These days there are a lot of blended families. I recently got to observe one such family closely. Children, parents, step-parents, joint custody, two sets of grandparents, day care workers, teachers, coaches…. It reminds me of that saying, "it takes an entire village to raise a child". Sometimes the village works and sometimes it doesn't; to the detriment of the children.
Starting and running a full-fledged business is a lot easier when there is a village behind it. Sure it helps to have a strong leader too, but succeeding in business is hard enough without having to go it alone. When you have a large group of people wanting it to grow and succeed you have a much better chance.
It is even better if your customers are part of that village (or tribe as some marketers call it).
What you are doing (product or service) can't be a commodity to engage customers in your business success. If they can get it anywhere, they will.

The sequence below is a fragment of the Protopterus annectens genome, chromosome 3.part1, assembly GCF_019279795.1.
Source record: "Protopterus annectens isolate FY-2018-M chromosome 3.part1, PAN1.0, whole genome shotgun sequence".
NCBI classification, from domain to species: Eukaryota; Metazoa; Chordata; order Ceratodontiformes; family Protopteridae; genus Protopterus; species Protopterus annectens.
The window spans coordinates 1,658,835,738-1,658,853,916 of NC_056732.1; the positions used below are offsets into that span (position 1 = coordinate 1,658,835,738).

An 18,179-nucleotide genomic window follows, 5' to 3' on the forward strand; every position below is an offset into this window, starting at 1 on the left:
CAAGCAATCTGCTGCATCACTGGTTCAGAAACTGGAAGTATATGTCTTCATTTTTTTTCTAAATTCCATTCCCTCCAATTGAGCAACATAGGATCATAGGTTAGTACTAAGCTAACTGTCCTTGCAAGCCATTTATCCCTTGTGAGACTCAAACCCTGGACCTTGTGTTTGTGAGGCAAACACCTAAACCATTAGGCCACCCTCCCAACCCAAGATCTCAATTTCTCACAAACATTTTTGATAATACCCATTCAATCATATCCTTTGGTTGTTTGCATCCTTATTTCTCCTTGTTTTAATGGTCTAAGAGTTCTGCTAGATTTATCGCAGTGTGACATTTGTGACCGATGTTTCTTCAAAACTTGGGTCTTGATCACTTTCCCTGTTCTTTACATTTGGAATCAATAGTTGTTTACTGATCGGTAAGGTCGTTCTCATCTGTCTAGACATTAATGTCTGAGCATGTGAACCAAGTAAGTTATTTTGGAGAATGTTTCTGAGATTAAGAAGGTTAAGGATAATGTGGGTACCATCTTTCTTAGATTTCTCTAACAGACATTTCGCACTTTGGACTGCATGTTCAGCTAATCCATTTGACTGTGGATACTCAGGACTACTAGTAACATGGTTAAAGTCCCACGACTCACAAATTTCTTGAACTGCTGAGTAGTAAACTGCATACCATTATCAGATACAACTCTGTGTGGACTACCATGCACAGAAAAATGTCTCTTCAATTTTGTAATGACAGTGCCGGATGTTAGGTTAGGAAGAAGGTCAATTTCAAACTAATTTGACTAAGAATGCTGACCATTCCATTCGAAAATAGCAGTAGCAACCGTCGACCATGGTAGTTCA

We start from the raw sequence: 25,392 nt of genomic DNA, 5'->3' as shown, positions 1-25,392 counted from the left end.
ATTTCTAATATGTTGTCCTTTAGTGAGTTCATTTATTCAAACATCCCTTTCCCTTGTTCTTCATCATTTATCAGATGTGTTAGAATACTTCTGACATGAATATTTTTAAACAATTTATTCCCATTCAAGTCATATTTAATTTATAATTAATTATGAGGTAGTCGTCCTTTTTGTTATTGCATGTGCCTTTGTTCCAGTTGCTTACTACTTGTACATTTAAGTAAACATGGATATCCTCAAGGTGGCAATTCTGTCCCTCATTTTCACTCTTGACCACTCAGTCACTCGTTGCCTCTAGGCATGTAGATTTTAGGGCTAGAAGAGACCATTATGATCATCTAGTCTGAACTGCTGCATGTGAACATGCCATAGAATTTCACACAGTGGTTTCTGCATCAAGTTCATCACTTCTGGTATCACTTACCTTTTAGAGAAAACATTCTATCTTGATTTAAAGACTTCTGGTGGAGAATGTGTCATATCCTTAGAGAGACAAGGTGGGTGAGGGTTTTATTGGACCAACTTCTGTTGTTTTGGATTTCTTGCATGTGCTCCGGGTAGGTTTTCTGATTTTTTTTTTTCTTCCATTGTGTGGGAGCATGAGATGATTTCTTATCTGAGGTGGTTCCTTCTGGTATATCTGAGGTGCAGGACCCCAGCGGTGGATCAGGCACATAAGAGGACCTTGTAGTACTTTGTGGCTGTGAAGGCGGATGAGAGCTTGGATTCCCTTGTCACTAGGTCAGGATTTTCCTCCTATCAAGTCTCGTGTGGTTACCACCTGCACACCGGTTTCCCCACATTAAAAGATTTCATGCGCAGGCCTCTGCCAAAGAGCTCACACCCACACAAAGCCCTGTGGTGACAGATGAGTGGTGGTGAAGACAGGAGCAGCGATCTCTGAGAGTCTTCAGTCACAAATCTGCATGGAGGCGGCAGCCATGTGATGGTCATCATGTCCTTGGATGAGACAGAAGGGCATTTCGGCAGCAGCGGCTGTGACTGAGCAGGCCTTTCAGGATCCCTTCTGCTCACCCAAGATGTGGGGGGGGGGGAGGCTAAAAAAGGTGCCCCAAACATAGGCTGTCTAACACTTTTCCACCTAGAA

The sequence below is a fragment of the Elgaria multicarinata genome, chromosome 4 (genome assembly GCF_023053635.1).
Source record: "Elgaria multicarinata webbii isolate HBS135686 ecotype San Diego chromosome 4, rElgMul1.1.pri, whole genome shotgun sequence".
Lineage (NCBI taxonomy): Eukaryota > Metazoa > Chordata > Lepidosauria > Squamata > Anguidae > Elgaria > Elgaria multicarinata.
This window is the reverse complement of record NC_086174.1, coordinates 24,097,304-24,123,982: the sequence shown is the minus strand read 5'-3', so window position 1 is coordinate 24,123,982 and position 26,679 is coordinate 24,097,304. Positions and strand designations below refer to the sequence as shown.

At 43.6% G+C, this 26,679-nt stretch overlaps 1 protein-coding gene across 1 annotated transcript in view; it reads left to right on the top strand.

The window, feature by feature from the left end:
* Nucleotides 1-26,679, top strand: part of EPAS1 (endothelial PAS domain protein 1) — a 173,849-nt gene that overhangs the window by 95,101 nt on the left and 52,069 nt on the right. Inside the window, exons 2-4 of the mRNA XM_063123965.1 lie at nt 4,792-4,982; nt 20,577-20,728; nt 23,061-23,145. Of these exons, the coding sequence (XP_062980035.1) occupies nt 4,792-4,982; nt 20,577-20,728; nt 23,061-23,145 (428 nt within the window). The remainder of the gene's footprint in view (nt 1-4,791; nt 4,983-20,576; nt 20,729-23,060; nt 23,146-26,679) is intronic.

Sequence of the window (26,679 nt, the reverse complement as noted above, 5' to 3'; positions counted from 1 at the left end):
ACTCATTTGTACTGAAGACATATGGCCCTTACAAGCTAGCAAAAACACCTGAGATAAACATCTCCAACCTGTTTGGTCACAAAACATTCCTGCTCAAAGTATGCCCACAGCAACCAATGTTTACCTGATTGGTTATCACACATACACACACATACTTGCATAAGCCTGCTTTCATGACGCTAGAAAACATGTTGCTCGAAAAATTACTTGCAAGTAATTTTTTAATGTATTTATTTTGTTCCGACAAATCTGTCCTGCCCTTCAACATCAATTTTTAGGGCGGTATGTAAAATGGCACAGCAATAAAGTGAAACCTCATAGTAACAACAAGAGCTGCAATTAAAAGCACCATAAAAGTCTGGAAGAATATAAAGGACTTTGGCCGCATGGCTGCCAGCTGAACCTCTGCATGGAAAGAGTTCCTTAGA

No, to create that grass-roots village or tribe support, you have to have a compelling story that engages the customer to make them feel compelled to stick around.
People still gravitate to belonging to something. It used to be a physical community based on where you lived. Now the world has changed and communities are dispersed, yet they are maintained across common interests… hockey, music, religion, etc.
Technology has created more virtual communities.
The open source development community has been around for a while with its own motives for participation.
The social web is a more recent example; starting with chats and forums and evolving into Facebook, Twitter and the like.
Some businesses are using the social web to interact with customers.
The real trick though is building a business that can attract, engage and retain customers as part of the tribe; customers that have a vested interest in the business succeeding.
Oh yeah, and a real business that actually makes a profit for its shareholders (living off the cash from a big IPO indefinitely doesn't count) while delivering that service and community to its customers.
That is the trick to having a village raise a business.